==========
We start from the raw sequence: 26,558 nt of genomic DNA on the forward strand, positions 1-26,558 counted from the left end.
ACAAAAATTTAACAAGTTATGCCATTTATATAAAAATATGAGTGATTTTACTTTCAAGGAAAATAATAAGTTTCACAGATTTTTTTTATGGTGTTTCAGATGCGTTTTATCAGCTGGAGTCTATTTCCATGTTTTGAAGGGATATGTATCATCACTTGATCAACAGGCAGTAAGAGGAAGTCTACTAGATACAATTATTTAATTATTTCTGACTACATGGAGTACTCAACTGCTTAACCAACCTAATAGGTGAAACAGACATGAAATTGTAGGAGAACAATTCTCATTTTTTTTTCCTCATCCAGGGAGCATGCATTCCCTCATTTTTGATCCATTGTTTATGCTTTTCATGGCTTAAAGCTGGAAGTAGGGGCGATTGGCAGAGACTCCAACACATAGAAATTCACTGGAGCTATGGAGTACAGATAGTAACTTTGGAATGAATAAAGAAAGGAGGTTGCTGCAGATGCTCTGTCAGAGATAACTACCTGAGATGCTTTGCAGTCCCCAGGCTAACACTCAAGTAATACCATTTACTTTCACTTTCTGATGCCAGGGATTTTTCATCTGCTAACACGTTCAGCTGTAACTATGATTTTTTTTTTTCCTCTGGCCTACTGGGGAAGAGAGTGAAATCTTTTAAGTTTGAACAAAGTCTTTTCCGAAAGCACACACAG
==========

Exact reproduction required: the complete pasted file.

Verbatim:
We start from the raw sequence: 26,558 nt of genomic DNA on the forward strand, positions 1-26,558 counted from the left end.
ACAAAAATTTAACAAGTTATGCCATTTATATAAAAATATGAGTGATTTTACTTTCAAGGAAAATAATAAGTTTCACAGATTTTTTTTATGGTGTTTCAGATGCGTTTTATCAGCTGGAGTCTATTTCCATGTTTTGAAGGGATATGTATCATCACTTGATCAACAGGCAGTAAGAGGAAGTCTACTAGATACAATTATTTAATTATTTCTGACTACATGGAGTACTCAACTGCTTAACCAACCTAATAGGTGAAACAGACATGAAATTGTAGGAGAACAATTCTCATTTTTTTTTCCTCATCCAGGGAGCATGCATTCCCTCATTTTTGATCCATTGTTTATGCTTTTCATGGCTTAAAGCTGGAAGTAGGGGCGATTGGCAGAGACTCCAACACATAGAAATTCACTGGAGCTATGGAGTACAGATAGTAACTTTGGAATGAATAAAGAAAGGAGGTTGCTGCAGATGCTCTGTCAGAGATAACTACCTGAGATGCTTTGCAGTCCCCAGGCTAACACTCAAGTAATACCATTTACTTTCACTTTCTGATGCCAGGGATTTTTCATCTGCTAACACGTTCAGCTGTAACTATGATTTTTTTTTTTCCTCTGGCCTACTGGGGAAGAGAGTGAAATCTTTTAAGTTTGAACAAAGTCTTTTCCGAAAGCACACACAG